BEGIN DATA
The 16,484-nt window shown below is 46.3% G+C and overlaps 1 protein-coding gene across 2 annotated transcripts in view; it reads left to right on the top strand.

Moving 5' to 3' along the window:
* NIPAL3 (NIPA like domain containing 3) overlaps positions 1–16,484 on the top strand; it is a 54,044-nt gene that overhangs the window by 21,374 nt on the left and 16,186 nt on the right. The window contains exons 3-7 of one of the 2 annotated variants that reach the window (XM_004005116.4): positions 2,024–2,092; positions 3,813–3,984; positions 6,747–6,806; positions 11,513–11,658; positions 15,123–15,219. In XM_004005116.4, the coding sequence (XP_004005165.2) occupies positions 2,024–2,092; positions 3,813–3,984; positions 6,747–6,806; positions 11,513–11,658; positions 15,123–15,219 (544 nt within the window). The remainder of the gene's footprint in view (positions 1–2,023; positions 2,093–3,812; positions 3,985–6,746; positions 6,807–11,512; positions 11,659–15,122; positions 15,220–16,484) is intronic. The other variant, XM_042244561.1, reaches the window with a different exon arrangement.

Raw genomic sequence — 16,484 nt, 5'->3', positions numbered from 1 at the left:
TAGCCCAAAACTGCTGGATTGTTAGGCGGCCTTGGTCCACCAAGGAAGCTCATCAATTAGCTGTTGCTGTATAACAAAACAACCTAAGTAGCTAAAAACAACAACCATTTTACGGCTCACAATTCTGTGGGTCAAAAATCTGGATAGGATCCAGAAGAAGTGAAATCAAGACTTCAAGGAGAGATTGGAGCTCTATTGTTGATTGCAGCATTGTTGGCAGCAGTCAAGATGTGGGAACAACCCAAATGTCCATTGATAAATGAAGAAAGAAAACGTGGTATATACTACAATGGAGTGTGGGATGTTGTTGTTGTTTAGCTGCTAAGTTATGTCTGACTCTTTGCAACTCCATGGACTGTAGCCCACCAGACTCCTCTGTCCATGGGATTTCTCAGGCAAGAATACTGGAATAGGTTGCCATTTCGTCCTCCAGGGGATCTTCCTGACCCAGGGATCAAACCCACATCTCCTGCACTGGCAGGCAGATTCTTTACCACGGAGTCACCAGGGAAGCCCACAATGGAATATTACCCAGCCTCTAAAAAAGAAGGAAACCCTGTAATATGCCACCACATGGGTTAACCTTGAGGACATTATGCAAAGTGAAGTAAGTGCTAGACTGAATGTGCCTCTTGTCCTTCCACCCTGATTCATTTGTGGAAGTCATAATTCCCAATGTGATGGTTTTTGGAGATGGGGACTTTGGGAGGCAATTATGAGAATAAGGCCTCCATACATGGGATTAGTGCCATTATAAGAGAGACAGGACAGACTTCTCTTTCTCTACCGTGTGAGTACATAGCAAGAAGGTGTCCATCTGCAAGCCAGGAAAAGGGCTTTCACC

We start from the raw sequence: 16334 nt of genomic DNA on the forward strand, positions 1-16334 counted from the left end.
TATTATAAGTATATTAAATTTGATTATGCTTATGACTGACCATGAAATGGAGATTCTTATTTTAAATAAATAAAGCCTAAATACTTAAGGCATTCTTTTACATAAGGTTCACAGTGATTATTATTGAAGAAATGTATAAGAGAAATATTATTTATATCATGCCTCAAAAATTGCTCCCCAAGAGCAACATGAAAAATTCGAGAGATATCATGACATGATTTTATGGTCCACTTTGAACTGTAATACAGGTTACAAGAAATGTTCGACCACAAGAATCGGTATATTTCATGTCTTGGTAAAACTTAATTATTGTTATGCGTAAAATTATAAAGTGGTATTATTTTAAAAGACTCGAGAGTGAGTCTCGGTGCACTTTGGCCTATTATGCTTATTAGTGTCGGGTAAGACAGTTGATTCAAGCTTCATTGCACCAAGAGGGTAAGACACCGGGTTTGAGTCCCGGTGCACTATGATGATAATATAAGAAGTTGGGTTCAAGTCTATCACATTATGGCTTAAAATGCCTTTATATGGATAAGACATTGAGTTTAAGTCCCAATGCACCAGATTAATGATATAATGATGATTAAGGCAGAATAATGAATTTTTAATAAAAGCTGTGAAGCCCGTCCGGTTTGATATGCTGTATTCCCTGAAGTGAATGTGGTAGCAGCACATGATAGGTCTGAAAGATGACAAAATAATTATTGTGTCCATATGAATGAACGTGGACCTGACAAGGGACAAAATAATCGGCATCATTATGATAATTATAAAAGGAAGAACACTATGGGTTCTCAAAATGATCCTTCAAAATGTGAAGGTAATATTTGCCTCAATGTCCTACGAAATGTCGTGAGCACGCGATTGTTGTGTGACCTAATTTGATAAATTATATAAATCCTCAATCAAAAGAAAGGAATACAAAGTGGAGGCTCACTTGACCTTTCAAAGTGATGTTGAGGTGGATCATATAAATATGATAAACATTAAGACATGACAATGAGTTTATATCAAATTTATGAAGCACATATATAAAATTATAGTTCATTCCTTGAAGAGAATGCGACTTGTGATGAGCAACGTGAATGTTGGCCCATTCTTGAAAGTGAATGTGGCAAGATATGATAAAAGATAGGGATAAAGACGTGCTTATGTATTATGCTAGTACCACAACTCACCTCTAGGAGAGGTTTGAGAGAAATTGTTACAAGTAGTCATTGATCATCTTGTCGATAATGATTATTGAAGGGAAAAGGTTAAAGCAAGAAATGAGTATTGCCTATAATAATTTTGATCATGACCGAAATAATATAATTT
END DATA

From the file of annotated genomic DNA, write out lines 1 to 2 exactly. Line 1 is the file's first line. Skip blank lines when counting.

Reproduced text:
The 16,484-nt window shown below is 46.3% G+C and overlaps 1 protein-coding gene across 2 annotated transcripts in view; it reads left to right on the top strand.

Moving 5' to 3' along the window: